Thanks to Mark Lindner for hosting this month’s The Sessions, aka Beer Blogging Friday, Session #125 on SMaSH beers. Mark is author of By the Barrel, Bend Beer Librarian. We’ve never been to Bend, but we’ve brewed a lot of great beers, both ales and lagers, with Oregon hops.
We decided we’d write about our own experiences brewing historic SMaSH beers (an acronym which stands for Single Malt and Single Hop). We’ve brewed SMash ales and lagers and through our research we’ve uncovered recipes for historic SMaSH beers. Many have descriptors like “3,458 lbs malt” and “Coastal hops” or simply “Imperial” in reference to hop varieties, making them nearly impossible to pin down without secondary research.
We’ll answer Mark’s questions which he posed in his prompt hosting The Sessions. His questions regarding SMaSH beers appear in italics below.
Are they trendy? When would they be considered to be trendy? Have you seen/had a variant (x-infused, fruit, …) single malt and single hop beer? More than one?
It’s hard to say specifically when SMaSH beers were trendy. This depends on the location where you are and how long you’ve been there and how long you’ve been observing the local brewing scene. For myself (Mike) and Pete, who live in DC, many of our “hottest” beers are not SMaSH. Looking south, with Josh in Miami, many of the trendy commercial beers he sees are brewed with fruit and blends of exotic hops so that even if a SMaSH Gose or Berliner is brewed with all Pilsner (and no wheat malt) it will likely have fruit. If a Gose, kefir lime, coriander, salt, and if a Berliner, potentially other additions like mint, hibiscus, vanilla, lactose, and the list goes on. Though as you likely know, Berliner and Gose typically consist of a pils/wheat grist. You needn’t look too far in the Florida beer scene to find many non-SMaSH beers. With homebrewers its another story. Josh brews an incredible barleywine that is 100% Marris Otter and 100% Goldings hops with an English ale strain of yeast. This beer is incredible and I can recall brewing it with Josh and enjoying it with him when he lived in DC, nearly 10 years ago. This beer while only one malt and one hop, typically under goes a 120-240 minute boil. Effectively the process adds complexities that would otherwise be malt-driven.
We wonder about the style of SMaSH. Our concern is that varying fermentables, be they molasses, corn, or rice, might be considered in violation of SMaSH beer. In the link Mark shared in his announcement for the 2017 Central Oregon SMaSH festival, at least one beer there was fruited so we assume that leaves corn and rice in the realm of SMaSH beers. We certainly think it does!
What purpose do SMaSH beers fill? For you, personally, and/or generally.
For us, personally, SMaSH beers build our esteem for great brewers. Why use 10 malts when you can use 5? And why use 5 malts when 1 will suffice with a more challenging brewing process? They also show how the brewers who came before us were savvier than modern people think. Often in olden times beer process made up for what ingredients lacked. One article from the Sacramento daily record-union which appeared in 1887 said that the “choicest Hallertau, Wolznach, and Saaz hops are known in this market by name only; the real article is scarcely ever sent, because our buyers would not pay the price, so we have to put up with the inferior sort known principally as export hops.” Ouch! The article makes it sound like it was tough to be a west coast brewer making a Saaz or Hallertau SMaSH beer in 1887.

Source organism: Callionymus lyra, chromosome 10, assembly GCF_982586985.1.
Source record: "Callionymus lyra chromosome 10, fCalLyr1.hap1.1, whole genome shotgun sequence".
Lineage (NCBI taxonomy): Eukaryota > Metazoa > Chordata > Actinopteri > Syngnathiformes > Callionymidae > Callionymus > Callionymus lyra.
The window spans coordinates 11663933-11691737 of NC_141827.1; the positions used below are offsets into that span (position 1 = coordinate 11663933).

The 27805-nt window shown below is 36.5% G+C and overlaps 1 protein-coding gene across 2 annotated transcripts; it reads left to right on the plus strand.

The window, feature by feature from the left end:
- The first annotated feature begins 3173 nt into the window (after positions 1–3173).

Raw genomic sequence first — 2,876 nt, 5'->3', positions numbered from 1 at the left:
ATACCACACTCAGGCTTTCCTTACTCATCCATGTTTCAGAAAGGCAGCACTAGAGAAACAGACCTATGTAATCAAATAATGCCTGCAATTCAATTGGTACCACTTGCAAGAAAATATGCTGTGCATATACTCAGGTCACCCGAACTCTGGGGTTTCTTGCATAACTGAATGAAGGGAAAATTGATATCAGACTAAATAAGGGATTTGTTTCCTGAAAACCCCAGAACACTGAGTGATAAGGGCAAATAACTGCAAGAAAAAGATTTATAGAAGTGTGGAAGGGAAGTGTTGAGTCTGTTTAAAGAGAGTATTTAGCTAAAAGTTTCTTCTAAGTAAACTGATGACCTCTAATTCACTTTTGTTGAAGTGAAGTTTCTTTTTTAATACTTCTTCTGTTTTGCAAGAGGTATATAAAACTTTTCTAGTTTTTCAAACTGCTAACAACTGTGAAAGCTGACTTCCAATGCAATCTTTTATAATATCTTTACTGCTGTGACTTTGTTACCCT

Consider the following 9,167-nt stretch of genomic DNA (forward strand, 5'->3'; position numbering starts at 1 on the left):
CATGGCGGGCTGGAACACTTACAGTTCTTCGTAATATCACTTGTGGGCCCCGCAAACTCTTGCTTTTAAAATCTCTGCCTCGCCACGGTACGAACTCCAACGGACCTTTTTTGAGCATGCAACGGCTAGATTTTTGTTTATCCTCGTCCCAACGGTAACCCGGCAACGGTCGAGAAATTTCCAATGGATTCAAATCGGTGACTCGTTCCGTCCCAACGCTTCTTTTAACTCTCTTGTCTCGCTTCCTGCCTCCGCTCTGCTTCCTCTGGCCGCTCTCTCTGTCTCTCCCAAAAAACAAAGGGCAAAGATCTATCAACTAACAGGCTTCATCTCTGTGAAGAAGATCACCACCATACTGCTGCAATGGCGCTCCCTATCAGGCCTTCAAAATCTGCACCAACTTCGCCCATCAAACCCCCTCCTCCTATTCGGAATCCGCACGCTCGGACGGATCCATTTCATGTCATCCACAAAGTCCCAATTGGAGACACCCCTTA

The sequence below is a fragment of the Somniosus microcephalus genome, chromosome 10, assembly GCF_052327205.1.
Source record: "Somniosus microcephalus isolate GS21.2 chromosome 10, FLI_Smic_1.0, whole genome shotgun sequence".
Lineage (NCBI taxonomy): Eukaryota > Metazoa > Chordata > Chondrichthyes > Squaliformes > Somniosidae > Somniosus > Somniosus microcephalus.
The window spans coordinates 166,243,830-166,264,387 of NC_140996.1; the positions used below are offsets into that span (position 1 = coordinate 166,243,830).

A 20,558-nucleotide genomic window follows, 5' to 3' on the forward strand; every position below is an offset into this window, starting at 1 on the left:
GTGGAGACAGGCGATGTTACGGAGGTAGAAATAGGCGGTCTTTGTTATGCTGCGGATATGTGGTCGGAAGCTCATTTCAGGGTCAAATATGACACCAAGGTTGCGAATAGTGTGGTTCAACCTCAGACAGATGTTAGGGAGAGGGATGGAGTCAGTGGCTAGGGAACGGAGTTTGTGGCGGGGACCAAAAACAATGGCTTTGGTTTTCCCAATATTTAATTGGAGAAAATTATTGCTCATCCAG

Do they fill a niche in any beer style space? One that matters to you? Are they a “style,” however you define that?
Quite often the beers that matter most to us are historical. Personally its a way to reconnect with brewers who were marginalized and written out of the history books, brewers of color, female brewers, and the Jews of the new world who cooked and cooled many a lagerbier. SMaSH beers often fill the niche in something like lager. Particularly pilsner, which for us consist of just pilsner malt and Czech Saaz or a German Hallertau variety hop. Of course these beers are much easier to brew today in that quality malt and hops are more easily available to source comparatively to historic homebrewers. Still, looking at the entrants from the 2017 SMaSH fest, the outliers were clear with only one entry for Berlinerweisse and Rauchbier. I think the styles of Berlinerweiss comparatively to pale ale or Rauchbier to IPA, couldn’t be more different.
Have you ever had an excellent one? As a SMaSH beer or as a beer, period./Do you brew them?
We’ve been lucky enough to drink AND brew (without sounding too pretentious) an excellent SMaSH beer at the recently-opened Portner’s Brewpub in Alexandria, Virginia. Owners Catherine and Margaret Portner, are Robert Portner’s great-great granddaughters, Robert Portner’s being one of the most important names in Virginia Beer History. Our beer was a SMaSH Strong Ale brewed with Golden Promise malt and East Kent Golding hops. We dry-hopped the beer for good measure which definitely moved it from a balanced historic Scottish ale with pale malt and English hops, towards the modern pallet. This was a collaborative beer with our historian colleague Garrett Peck who wrote a short biography on Wales. Wales is DC’s first brewer, as well as Alexandria, and in 1772, George Washington paid Andrew Wales over £8 for Strong Beer.
Are there any styles besides pale ale/IPA that can be achieved via a single malt and single hop beer? (How about achieved versus done quite well.)